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  21. I also thought Granholm, but she was born in Canada. No dice.

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  22. Dang, I guess it would be a senator then...

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  23. Out of the names listed frequently so far Amy Klobuchar stands out to me. She has a bright future. I think Sheldon Whitehouse, Jack Reed (though he doesn't seem the kind of guy who'd want it), and Kathleen Sebelius merit serious consideration as well. And while it's too early to be sure what to make of him, and while it seems unlikely we'd get another native of Delaware, I'm keeping my eye on Jack Markell. He seems more talented than a lot of the Democratic governors.

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  24. What ever happened to that nice John Edwards fellow?

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  25. I like Patty Murray a whole lot, and if Michael Bennet (young, really smart according to lots of people) wins reelection in Colorado he'll be someone to watch in the future as well.

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  26. Frankly most of those named above don't do it for this Dem. Too old, too bland, or too centrist-white-male.

    I like Sheldon Whitehouse's smarts and articulateness. Not too old. More liberal than centrist. Not highly charismatic, but not many are. But with Hillary out of the admin, this heavily-male-oriented Obama WH badly needs a highly-placed female figure who can wield influence and present a different pov.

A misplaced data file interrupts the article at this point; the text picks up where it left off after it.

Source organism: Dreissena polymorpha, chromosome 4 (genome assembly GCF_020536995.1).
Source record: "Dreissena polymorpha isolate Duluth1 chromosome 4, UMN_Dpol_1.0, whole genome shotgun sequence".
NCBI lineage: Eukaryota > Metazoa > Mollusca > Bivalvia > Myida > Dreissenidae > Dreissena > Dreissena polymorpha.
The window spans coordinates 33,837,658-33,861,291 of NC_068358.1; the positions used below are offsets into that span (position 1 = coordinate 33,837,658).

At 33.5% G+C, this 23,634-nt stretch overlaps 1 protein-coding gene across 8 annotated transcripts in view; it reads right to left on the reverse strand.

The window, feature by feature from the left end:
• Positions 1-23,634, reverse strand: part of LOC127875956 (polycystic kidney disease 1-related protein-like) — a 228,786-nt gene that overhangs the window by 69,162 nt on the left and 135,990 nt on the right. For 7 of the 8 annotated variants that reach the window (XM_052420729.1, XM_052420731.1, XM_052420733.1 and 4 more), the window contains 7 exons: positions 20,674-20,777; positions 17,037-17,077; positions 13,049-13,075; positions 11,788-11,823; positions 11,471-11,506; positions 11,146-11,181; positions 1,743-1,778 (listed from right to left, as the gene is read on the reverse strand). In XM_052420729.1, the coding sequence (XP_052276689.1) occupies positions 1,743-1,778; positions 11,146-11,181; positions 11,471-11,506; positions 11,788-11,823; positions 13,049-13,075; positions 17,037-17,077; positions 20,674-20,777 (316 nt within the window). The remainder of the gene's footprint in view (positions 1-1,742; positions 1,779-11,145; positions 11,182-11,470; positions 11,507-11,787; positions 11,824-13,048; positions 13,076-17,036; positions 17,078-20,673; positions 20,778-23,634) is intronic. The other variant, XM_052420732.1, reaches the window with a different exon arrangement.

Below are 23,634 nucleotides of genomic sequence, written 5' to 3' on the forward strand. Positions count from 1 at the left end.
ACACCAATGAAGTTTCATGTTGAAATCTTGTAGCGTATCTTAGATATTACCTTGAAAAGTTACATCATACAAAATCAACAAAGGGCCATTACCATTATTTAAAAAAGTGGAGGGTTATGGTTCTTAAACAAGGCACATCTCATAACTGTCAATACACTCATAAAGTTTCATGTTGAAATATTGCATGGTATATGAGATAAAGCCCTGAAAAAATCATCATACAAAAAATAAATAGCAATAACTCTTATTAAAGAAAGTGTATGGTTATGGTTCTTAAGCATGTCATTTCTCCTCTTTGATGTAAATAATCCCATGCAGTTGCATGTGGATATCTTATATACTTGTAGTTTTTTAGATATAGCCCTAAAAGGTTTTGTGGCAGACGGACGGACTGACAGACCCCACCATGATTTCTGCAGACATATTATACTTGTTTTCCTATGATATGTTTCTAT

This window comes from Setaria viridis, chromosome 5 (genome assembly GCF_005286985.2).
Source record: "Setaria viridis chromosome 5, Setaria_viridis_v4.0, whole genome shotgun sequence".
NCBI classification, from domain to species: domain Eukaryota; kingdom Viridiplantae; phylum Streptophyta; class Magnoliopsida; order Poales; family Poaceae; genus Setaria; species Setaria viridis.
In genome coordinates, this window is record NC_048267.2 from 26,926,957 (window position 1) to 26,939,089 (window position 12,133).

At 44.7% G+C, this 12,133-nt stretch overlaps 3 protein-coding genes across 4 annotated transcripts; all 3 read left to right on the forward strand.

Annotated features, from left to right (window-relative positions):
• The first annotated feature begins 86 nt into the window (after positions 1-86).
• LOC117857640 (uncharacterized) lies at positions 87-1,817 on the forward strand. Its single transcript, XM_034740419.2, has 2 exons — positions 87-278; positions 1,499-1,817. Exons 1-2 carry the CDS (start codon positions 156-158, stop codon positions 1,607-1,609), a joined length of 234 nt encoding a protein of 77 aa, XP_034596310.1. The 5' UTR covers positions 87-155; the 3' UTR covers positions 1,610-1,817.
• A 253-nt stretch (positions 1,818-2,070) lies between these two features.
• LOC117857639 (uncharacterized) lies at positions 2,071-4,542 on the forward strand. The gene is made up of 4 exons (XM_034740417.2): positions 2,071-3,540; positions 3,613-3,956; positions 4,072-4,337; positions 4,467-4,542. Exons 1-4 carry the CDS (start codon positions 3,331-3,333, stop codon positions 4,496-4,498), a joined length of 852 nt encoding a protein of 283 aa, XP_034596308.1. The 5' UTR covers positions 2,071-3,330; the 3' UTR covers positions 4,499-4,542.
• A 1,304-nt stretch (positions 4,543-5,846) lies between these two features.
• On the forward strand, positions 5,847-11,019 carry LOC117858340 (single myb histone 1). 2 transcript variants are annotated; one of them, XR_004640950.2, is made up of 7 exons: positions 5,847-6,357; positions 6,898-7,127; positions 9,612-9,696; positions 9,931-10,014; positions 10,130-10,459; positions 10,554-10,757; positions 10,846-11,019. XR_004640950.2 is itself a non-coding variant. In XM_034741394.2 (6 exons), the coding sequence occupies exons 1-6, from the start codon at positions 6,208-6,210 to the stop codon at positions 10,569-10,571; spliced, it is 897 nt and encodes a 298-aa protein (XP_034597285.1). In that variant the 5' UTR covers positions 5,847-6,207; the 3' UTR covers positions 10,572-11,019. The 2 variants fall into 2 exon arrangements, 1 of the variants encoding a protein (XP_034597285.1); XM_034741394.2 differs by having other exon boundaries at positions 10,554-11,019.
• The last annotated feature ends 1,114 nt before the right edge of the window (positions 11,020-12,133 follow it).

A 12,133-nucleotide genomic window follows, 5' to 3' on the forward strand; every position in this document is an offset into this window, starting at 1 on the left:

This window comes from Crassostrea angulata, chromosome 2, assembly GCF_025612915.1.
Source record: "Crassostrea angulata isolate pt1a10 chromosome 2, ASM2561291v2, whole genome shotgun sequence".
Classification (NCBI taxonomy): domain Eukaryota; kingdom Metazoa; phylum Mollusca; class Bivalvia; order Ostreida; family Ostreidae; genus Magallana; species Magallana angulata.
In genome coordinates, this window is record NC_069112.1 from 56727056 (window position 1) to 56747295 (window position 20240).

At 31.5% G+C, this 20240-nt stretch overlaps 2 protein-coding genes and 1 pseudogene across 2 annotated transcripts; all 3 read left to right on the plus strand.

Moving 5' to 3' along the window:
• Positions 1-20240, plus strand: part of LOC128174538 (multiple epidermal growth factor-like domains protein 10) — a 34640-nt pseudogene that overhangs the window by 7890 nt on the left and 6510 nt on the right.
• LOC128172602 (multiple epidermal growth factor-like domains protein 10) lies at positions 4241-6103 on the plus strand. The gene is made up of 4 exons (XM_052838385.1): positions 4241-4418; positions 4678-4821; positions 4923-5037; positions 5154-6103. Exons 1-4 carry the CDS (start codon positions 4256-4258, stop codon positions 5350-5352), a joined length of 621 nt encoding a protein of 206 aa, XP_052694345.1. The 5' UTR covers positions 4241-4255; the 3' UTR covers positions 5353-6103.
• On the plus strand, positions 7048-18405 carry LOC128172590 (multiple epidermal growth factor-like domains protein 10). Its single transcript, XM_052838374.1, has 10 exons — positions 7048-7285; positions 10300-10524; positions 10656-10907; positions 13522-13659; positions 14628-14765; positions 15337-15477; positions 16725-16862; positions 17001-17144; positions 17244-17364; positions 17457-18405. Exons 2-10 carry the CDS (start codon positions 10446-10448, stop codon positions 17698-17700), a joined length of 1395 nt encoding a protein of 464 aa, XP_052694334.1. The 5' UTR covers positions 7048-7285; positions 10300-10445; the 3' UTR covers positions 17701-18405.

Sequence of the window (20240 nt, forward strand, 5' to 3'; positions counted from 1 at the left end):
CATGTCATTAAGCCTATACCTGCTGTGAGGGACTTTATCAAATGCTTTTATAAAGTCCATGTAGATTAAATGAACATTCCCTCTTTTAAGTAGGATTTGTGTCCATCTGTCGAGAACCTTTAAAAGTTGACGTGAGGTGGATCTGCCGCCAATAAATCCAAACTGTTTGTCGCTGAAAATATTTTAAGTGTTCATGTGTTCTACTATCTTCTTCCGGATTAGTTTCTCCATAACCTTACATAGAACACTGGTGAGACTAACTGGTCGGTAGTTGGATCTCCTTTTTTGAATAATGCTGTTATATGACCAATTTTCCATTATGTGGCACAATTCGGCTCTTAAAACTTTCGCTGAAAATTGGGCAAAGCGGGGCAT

Kristen Gillibrand. Assuming she easily wins election to a full senate term this year, and continues to vote mostly towards the lib side, she'll have positioned herself nicely for a VP position. Young, attractive, well-spoken and a likable fairly dynamic personality.

    Re Gov Granholm, cited by someone above: Canadian-born, so ineligible, as I understand the Const'n, to hold the VP slot.

    Sebelius? Too old (by 2016) and much too bland and soft-spoken. Probably will finish out in current and maybe another admin position in a 2d O term.

    Klobuchar? Slightly more plausible as 2012 VP material, but major drawback, from what I've seen, is a slight lack of gravitas personality. Smart but doesn't always project that she's a serious pol. YMMV of course.

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  27. Dang, I wanted to be the first to suggest Kirsten Gillibrand. Watching her in NY--from winning her seat in Congress, to winning the appointment to the Senate, to chasing off every serious opponents, both Democrats and Republicans--she is a force to be feared. It's no secret that she is aiming to climb the political ladder, and I've heard of many people around NY and the Capitol refer to her as the first female President.

    If Biden's out, Gillibrand should be Obama's new VP, and then the frontrunner in 2016.

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  28. It's a longshot, but if Rep. Betsy Markey wins re-election this year in Marilyn Musgrave's old district, she'd be a smart choice. She's one of the best public speakers in Colorado politics right now. She electrifies liberals while winning in a conservative district. Lots of business experience in her bio. Good combo.

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  29. Inspiration -- Rahm Emanuel!

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  30. Ooooh, Gillibrand is a good call, shoulda thought of that.

    Someone above mentioned Bill White, obviously under the proviso that he wins this year. And that's a start, of course, but if he wins this year AND wins re-election in 2014, well, no one needs to explain the value of a Dem that could win Texas...